The national media has had a field day in the six days since the OC Register broke the news of how a 28-year-old San Clemente resident named Ashley Bemis fabricated a fake husband to swindle people out of $11 thousand worth of supplies in the wake of the Holy Fire.
The media frenzy is both good news and bad news. The good news is that OC is making national headlines. The bad news is that our most recent brew of local celebrities (with the exception of Sam Darnold who dominated the Lions in his NFL debut) have been all-out nut-cases. At least Bemis’ fraud is minor compared to the damage created by White Trash Jesus Forrest Clark–the man who allegedly started the fire in early August. Even though Bemis successfully preyed upon people’s good nature, the silver lining is that she has been caught and that victims have a chance to reclaim what they’ve lost.
It’s interesting to note that neither Bemis nor Clark appear to possess the skills necessary to pull off their intended crimes. Clark was arrested in his camouflage skivvies and giant medalion one day after the Holy Fire began. The tip that gave him away? He sent a message to the Holy Jim Fire Department stating, “This place is going to burn!” Bemis didn’t fare much better. For a person with a history of defrauding people, you’d think she’d be more careful, especially when you consider the Holy Fire made international news, and that law enforcement needed to be diligent to avoid looking inept on a world scale. Bemis didn’t make it out of the month of August before she was caught. Now, it’s only a matter of time before the District Attorney’s office presses charges in the Bemis fraud case, according to the OC Sheriffs Department.
Click here for the original White Trash Jesus story.
For those who don’t know the Bemis story, here’s the background.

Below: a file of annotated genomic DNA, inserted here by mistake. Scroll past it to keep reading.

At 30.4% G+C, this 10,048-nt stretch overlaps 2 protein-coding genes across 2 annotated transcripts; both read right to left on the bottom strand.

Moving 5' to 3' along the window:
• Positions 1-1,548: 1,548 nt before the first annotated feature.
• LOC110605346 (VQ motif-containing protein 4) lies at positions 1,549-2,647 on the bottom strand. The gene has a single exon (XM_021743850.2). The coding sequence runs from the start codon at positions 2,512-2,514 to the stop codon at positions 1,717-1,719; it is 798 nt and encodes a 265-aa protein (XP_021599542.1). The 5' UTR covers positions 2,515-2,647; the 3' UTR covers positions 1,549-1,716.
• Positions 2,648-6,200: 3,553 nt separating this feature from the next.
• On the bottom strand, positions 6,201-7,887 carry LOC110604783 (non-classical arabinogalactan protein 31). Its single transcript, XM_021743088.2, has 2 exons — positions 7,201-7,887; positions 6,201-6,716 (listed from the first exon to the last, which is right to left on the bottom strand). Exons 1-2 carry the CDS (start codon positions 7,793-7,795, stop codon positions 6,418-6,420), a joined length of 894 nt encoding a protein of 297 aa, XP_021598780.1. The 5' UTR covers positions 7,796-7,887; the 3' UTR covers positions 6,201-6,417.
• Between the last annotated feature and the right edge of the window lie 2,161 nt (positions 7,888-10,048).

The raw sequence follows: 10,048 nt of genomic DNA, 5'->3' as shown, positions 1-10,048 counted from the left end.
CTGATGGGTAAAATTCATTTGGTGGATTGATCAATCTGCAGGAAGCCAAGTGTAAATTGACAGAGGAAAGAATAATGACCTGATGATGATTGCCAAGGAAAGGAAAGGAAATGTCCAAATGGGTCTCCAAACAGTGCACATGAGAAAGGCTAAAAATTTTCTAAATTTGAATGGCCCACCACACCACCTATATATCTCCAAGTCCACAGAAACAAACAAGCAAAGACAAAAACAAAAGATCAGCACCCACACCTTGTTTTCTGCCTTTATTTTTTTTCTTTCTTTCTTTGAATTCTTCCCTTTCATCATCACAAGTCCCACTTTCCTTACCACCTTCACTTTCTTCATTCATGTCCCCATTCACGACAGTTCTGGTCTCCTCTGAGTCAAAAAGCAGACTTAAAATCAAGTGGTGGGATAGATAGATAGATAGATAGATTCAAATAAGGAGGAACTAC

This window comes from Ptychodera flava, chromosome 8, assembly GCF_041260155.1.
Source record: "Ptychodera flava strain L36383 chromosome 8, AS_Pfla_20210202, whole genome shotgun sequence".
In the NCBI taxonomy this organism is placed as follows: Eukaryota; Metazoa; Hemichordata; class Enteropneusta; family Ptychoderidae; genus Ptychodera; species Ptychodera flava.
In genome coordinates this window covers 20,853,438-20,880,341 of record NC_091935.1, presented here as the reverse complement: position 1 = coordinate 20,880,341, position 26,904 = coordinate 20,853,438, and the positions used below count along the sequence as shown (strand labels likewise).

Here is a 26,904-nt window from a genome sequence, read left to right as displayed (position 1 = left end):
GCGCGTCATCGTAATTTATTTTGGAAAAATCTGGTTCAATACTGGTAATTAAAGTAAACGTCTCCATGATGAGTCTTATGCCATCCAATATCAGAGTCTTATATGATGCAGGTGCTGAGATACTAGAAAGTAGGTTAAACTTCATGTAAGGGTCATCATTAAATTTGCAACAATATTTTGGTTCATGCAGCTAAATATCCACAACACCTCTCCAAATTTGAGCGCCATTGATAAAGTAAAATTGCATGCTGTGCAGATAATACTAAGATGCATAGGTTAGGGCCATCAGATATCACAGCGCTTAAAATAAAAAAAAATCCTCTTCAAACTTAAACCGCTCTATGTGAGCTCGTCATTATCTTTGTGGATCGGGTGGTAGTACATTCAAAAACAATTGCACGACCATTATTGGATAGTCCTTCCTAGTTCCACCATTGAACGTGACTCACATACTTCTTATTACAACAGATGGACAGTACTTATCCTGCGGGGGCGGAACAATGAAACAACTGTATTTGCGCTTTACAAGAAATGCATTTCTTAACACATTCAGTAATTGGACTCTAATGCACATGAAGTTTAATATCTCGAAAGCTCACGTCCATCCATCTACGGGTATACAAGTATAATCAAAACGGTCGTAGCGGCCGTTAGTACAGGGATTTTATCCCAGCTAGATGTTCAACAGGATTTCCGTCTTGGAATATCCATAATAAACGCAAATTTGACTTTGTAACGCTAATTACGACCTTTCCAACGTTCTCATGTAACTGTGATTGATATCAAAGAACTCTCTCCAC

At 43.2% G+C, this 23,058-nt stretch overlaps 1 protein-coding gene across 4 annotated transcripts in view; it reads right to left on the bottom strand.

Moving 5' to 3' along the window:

Shortly after the Holy Fire began, Bemis posted a message to the San Clemente Life Facebook group which stated that she was married to a Cal Fire fireman named Shane Goodman. The post claimed that she was collecting donations because her husband and his fellow firefighters weren’t getting the supplies they needed, according to an affidavit from the OC Sheriff’s Department (OCSD). Bemis posted a list of items she needed including an air mattresses, baby wipes, candy, bottled water, clothing and cash; and asked people to deliver them to four neutral locations around San Clemente and San Juan Capistrano.
In a post that has since been deleted, Bemis wrote, “Shane works for Cal Fire and is out on the Holy Fire right now. I also have two other family members and many friends out on this fire and other fires burning here in California. I received a text today from Shane saying it’s pretty much a living hell out there battling the unpredictable ‘Holy Hell Fire.’”
This would be a heartfelt sentiment . . . if it were true.
OCSD caught onto Bemis’ scheme, and began investigating on August 17. They honed in on Bemis’ alleged husband Shane Goodman, and decided to look him up in a national database for fire employees.
“Not only was he not a Cal Fire firefighter, he wasn’t a firefighter at all! He wasn’t a person at all,” Carrie Braun, PIO for the OCSD told the Weekly.